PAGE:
ISA is committed to give priority to women, especially women from the most vulnerable countries such as the least developed countries (LDCs), landlocked developing countries (LLDCs) and small island developing States (SIDS), whenever possible.

See our leaflet on Enhancing the Role and Participation of Women in Deep-sea Research

More than 80 representatives met in Kingston in February 2020 to discuss capacity development, resources and needs assessment

In February 2020, ISA organized the first-ever workshop on capacity development resources and needs assessment. The workshop was attended by a diversity of stakeholders, including ISA members, observers, contractors, NGOs, partners, the scientific community and former trainees. The workshop resulted in the adoption of an outcomes document, including recommendations to advance the commitment of empowering women scientists, and ensure leadership roles for women scientists from developing States, as part of ISA’s mandate.

The Secretary-General took up this initiative and developed a report on a new programmatic approach for capacity development at ISA. The report was considered and adopted for implementation by the ISA Assembly in December 2020.  It is also now fully embedded in the ISA Action Plan for Marine Scientific Research in support of the UN Decade of Ocean Science, which was also formally adopted by the ISA Assembly in December 2020.

Gender-sensitive training programmes
  • Positive measures were put in place to ensure that all contractor training programmes are gender-sensitive particularly as regards providing equal opportunities for scientific training.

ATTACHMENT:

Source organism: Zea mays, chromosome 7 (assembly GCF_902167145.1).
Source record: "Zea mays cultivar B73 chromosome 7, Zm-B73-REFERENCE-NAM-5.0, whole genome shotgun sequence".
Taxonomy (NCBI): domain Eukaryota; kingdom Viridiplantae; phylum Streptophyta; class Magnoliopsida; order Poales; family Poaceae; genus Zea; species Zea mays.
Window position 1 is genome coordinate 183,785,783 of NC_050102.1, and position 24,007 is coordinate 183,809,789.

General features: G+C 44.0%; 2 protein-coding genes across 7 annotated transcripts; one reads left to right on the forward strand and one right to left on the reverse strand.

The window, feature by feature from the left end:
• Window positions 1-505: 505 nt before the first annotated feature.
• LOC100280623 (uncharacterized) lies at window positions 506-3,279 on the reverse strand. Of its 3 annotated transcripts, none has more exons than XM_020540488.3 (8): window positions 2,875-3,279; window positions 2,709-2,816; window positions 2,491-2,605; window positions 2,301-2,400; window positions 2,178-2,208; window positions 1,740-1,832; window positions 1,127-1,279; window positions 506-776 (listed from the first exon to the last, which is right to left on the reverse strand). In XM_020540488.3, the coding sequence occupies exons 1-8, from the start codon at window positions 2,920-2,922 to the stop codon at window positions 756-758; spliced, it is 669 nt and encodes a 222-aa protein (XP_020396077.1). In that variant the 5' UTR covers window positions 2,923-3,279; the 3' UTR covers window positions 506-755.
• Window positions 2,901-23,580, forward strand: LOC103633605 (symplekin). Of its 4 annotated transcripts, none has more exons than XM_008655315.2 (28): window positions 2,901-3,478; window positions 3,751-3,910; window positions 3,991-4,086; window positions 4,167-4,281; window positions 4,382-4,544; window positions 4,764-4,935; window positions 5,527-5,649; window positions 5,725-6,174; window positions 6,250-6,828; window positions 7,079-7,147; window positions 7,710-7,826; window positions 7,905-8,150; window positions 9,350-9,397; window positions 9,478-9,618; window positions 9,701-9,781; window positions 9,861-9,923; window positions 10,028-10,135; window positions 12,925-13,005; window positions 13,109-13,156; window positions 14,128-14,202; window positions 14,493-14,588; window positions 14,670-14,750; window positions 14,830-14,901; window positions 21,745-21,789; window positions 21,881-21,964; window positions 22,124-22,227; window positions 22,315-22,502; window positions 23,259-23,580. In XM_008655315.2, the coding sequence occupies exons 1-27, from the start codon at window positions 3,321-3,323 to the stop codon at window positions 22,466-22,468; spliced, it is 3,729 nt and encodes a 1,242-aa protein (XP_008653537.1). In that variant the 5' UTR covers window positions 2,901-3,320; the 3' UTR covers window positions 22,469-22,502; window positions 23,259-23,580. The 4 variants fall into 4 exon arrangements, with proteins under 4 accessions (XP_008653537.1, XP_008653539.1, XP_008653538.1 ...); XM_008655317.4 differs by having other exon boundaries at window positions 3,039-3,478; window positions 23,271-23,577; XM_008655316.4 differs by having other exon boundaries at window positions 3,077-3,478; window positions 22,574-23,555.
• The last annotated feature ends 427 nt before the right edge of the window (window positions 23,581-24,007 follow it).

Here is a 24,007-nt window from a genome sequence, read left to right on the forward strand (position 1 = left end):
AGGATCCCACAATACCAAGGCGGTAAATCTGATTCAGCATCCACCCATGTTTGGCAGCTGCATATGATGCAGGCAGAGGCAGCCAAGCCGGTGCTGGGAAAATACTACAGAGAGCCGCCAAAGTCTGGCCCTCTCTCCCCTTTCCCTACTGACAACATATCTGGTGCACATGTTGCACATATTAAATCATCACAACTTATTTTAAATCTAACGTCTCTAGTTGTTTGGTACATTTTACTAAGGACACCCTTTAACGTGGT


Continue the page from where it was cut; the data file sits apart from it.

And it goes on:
• In 2019, the ISA Council required that all contractors put in place anti-sexual harassment policies on research vessels.

Sustainability and strategic partnerships

In 2018, ISA launched an important initiative in partnership with the Office of the High Representative for the Least Developed Countries, Landlocked Developing Countries and Small Island Developing States (UN-OHRLLS) to establish a platform where decision-makers of permanent missions in New York are made more aware of the challenges faced by women scientists from developing States.

Together with UN-OHRLLS and other partners, ISA will implement the “Women in Deep-Sea Research” (WIDSR) project to address the critical challenges faced by women scientists from developing States, particularly from SIDS, LDCs and LLDCs, in accessing opportunities for careers and leadership roles in deep-sea research as a way to contribute to strengthening the resource base of such countries in highly technical areas of knowledge.

The WIDSR project activities will focus on improving data availability on gender-specific barriers and solutions in deep-sea science and technology, policy support and awareness from leaders and decision-makers. It will foster capacity-building initiatives, strategic alliances and partnerships around establishing communities of practice, twinning of institutions, mentorship and leadership programmes etc., and outreach and awareness activities.

Check our WIDSR project information brief (April 2021)

Watch the recording of the 8 March 2021 webinar to find out more about the WIDSR project.

Communications and outreach

ISA aspires to stimulate a vigorous general debate to review ways and means to ensure the full and equal access of women from developing States to MSR, and to promote their real participation in decision-making and leadership roles in deep-sea marine research.
ISA wants to showcase women’s accomplishments in the field of deep-sea research and highlight the great opportunities available for women in professions related to ocean science. This is also part of ISA’s ongoing efforts to increase deep-sea literacy among the general public.

Meet women in MSR!

As part of its efforts to raise awareness, ISA has invited women who have benefited from its capacity-building programmes and activities to share their stories. More profiles will be added as we strive to inspire more women from developing States to enroll in ISA’s programmes and in MSR.